Dune Buggying, Sandboarding and Being Stuck in Huacachina

When you think of an oasis, what do you picture? For us, we think of mountains of sand towering over a small puddle of a body of water, surrounded by palm trees. We didn’t see that mental image come to life when we went to the Al Ain oasis in the UAE.

But then, we came to Huacachina and that image was our reality. The small lake of the town is surrounded by a smattering of palm trees and 2 blocks of hostels, hotels and restaurants catering to the constant flow of tourists.

The big activity in Huacachina is a two hour dune buggy/sandboarding trip. You are literally strapped into one of the bug-looking buggies and driven into the desert. Depending on your driver, the ride can be a pleasant journey with a few bumps here and there, or your throat will be sore after laughing and screaming during your roller coaster-like venture. The dune-buggying was actually my favourite part – I’m a sucker for roller coasters.

But the sand boarding was fun as well. At various hills we’d pile out of the buggy and were given a board and a candle to wax it. For Ewan and I, we exclusively slid down face first on our bellies – the easiest way in my opinion. But many snow boarders (or just brave souls) would strap the boards to their feet and actually board down standing up (though there were a few epic face plants or stunning acrobatic flips as well). Either way, it’s helpful to wear glasses and have a bandana to avoid sand in your eyes and mouth.

Somehow I managed to bruise up both of my knees doing the sand boarding, which made the boarding part less fun the second time we went out. Yes. We went two times – all on account of being stuck in Huacachina.

Miners in the south of Peru were on strike and in an effort to have the government respond to their demands, put up road blocks all over. All traffic was stuck, and we could not proceed on our route through Arequipa to Cusco. Our original plan was to spend two nights in Huacachina, but we ended up staying for five. The positive out of this was that the hostel we stayed in was clean and comfortable, and the group of tourists who were stuck in the same situation with us were a really fun bunch. The downside was that Huacachina is small and the shops and restaurants know they can get away with ‘gringo’ prices, so things were a bit more pricy than we would have liked.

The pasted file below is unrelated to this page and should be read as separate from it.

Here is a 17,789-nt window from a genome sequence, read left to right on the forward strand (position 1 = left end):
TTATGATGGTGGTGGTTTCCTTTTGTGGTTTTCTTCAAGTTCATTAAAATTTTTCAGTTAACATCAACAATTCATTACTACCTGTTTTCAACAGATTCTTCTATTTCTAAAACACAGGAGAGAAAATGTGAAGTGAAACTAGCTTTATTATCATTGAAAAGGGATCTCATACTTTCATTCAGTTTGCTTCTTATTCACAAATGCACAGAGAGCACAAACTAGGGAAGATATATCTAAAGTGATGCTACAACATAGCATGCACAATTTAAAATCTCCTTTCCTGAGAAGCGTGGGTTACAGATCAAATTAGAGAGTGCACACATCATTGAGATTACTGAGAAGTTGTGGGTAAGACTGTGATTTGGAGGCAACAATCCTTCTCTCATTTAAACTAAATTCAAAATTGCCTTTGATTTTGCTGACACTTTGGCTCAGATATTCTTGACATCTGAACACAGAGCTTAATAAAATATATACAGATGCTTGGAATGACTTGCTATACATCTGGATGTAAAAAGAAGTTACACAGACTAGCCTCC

Thankfully things opened up eventually, and we were able to move forward instead of having to retrace our steps back up to Lima. Several times we joked that Huacachina was like the Hotel California…you can check in anytime you like (we checked in three times!) but you can never leave. And to be honest, if you had to be stuck anywhere, Huacachina is a pretty darn nice place to get stuck!


Yes, this place really exists!




Dune buggy shenanigans


E-double shenanigans




Beautiful landscape


Me and our crew (the first go-around)


Look out below!


The sunset was stunning


The oasis from the dunes


Enjoying the view (and needing a de-sanding…)

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    14 thoughts on “Dune Buggying, Sandboarding and Being Stuck in Huacachina

      • It really was a blast. I think if we had been on one of our typical 3 week vacations the extra nights would have stressed us out, but since we’re pretty flexible it was todo bien πŸ™‚

      • Thanks Katie – Ewan loves when people appreciate the photos (he’s essentially the paparazzi on this trip…). If the bruises were too much, I think we wouldn’t have opted to go a second time…though maybe this old lass would not have gone a third time πŸ˜‰

    1. That looks wicked fun!! Reminds my mom of being stuck in Nicaragua! She went volcano boarding and had a full suit with carpenter goggles on to keep sand out haha

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